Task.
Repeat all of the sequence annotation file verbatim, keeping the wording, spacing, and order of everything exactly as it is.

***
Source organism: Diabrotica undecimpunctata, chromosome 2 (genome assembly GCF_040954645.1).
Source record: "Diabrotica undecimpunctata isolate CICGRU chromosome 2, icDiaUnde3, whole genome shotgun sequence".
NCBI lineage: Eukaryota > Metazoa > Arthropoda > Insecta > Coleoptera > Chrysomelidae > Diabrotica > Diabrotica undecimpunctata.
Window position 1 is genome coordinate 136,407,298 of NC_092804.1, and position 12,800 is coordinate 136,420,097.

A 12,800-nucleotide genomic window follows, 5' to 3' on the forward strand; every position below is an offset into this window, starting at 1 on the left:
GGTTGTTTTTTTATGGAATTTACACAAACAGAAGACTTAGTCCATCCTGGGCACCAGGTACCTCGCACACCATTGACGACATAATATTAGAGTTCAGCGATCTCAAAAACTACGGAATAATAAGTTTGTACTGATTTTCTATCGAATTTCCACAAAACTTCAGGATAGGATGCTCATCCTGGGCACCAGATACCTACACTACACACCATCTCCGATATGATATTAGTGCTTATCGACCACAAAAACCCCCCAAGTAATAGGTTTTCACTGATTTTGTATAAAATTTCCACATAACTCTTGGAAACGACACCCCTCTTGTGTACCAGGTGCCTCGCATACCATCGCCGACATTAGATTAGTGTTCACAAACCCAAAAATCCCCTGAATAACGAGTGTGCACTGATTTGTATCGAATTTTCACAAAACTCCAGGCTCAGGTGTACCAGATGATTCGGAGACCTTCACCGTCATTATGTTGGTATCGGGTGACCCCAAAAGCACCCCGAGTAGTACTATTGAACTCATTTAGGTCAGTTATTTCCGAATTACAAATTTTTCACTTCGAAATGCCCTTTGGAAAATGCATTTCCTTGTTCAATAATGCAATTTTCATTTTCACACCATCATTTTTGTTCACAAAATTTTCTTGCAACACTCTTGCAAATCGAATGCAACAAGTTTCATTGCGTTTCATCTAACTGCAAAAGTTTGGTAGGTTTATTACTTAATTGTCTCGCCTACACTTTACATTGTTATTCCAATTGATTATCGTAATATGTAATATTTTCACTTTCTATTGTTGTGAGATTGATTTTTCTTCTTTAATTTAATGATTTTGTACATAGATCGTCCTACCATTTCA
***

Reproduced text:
Source organism: Diabrotica undecimpunctata, chromosome 2 (genome assembly GCF_040954645.1).
Source record: "Diabrotica undecimpunctata isolate CICGRU chromosome 2, icDiaUnde3, whole genome shotgun sequence".
NCBI lineage: Eukaryota > Metazoa > Arthropoda > Insecta > Coleoptera > Chrysomelidae > Diabrotica > Diabrotica undecimpunctata.
Window position 1 is genome coordinate 136,407,298 of NC_092804.1, and position 12,800 is coordinate 136,420,097.

A 12,800-nucleotide genomic window follows, 5' to 3' on the forward strand; every position below is an offset into this window, starting at 1 on the left:
GGTTGTTTTTTTATGGAATTTACACAAACAGAAGACTTAGTCCATCCTGGGCACCAGGTACCTCGCACACCATTGACGACATAATATTAGAGTTCAGCGATCTCAAAAACTACGGAATAATAAGTTTGTACTGATTTTCTATCGAATTTCCACAAAACTTCAGGATAGGATGCTCATCCTGGGCACCAGATACCTACACTACACACCATCTCCGATATGATATTAGTGCTTATCGACCACAAAAACCCCCCAAGTAATAGGTTTTCACTGATTTTGTATAAAATTTCCACATAACTCTTGGAAACGACACCCCTCTTGTGTACCAGGTGCCTCGCATACCATCGCCGACATTAGATTAGTGTTCACAAACCCAAAAATCCCCTGAATAACGAGTGTGCACTGATTTGTATCGAATTTTCACAAAACTCCAGGCTCAGGTGTACCAGATGATTCGGAGACCTTCACCGTCATTATGTTGGTATCGGGTGACCCCAAAAGCACCCCGAGTAGTACTATTGAACTCATTTAGGTCAGTTATTTCCGAATTACAAATTTTTCACTTCGAAATGCCCTTTGGAAAATGCATTTCCTTGTTCAATAATGCAATTTTCATTTTCACACCATCATTTTTGTTCACAAAATTTTCTTGCAACACTCTTGCAAATCGAATGCAACAAGTTTCATTGCGTTTCATCTAACTGCAAAAGTTTGGTAGGTTTATTACTTAATTGTCTCGCCTACACTTTACATTGTTATTCCAATTGATTATCGTAATATGTAATATTTTCACTTTCTATTGTTGTGAGATTGATTTTTCTTCTTTAATTTAATGATTTTGTACATAGATCGTCCTACCATTTCA